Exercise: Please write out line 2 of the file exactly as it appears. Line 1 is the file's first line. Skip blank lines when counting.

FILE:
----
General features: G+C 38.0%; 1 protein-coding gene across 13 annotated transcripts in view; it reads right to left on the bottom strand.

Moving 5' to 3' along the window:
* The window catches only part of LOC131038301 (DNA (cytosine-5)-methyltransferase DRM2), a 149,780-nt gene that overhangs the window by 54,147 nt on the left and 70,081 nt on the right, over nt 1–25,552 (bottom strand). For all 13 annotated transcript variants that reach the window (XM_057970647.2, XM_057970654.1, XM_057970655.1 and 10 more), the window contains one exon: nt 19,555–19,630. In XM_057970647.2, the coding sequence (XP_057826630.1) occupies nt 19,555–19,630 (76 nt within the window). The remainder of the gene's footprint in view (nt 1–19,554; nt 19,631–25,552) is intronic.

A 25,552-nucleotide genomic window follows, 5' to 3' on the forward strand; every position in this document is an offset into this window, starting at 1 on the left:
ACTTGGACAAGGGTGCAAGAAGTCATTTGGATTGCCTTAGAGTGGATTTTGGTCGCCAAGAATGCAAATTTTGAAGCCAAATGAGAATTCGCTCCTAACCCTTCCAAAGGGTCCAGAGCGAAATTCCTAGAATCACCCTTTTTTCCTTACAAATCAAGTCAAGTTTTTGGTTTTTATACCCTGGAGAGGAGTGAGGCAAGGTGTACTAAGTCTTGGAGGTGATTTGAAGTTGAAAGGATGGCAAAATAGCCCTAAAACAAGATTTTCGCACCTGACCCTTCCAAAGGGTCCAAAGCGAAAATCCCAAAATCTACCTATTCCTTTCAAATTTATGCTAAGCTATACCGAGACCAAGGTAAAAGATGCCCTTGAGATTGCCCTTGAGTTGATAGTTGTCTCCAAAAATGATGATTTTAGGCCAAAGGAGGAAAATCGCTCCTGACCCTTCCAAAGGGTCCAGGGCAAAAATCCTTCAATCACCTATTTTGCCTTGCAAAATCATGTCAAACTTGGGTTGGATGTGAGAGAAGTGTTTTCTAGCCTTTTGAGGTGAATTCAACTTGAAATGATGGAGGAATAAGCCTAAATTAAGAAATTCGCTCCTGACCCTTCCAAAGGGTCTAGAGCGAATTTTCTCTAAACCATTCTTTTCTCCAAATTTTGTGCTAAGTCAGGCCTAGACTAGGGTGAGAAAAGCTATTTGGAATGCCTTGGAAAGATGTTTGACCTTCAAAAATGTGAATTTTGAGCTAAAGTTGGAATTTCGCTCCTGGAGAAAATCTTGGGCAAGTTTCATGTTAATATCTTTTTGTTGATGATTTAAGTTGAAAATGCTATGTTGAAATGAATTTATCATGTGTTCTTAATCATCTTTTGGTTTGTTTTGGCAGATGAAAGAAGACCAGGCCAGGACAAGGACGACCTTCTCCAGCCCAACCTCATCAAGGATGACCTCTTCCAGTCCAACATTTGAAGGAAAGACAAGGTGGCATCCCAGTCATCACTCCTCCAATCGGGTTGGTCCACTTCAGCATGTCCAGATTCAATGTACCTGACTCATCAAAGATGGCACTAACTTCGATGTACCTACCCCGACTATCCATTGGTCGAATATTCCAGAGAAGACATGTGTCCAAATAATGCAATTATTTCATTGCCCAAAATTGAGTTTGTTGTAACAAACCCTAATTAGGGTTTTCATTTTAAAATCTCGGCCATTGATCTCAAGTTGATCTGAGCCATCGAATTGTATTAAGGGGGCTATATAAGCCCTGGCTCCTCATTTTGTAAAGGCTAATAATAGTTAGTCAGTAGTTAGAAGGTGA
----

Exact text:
Moving 5' to 3' along the window: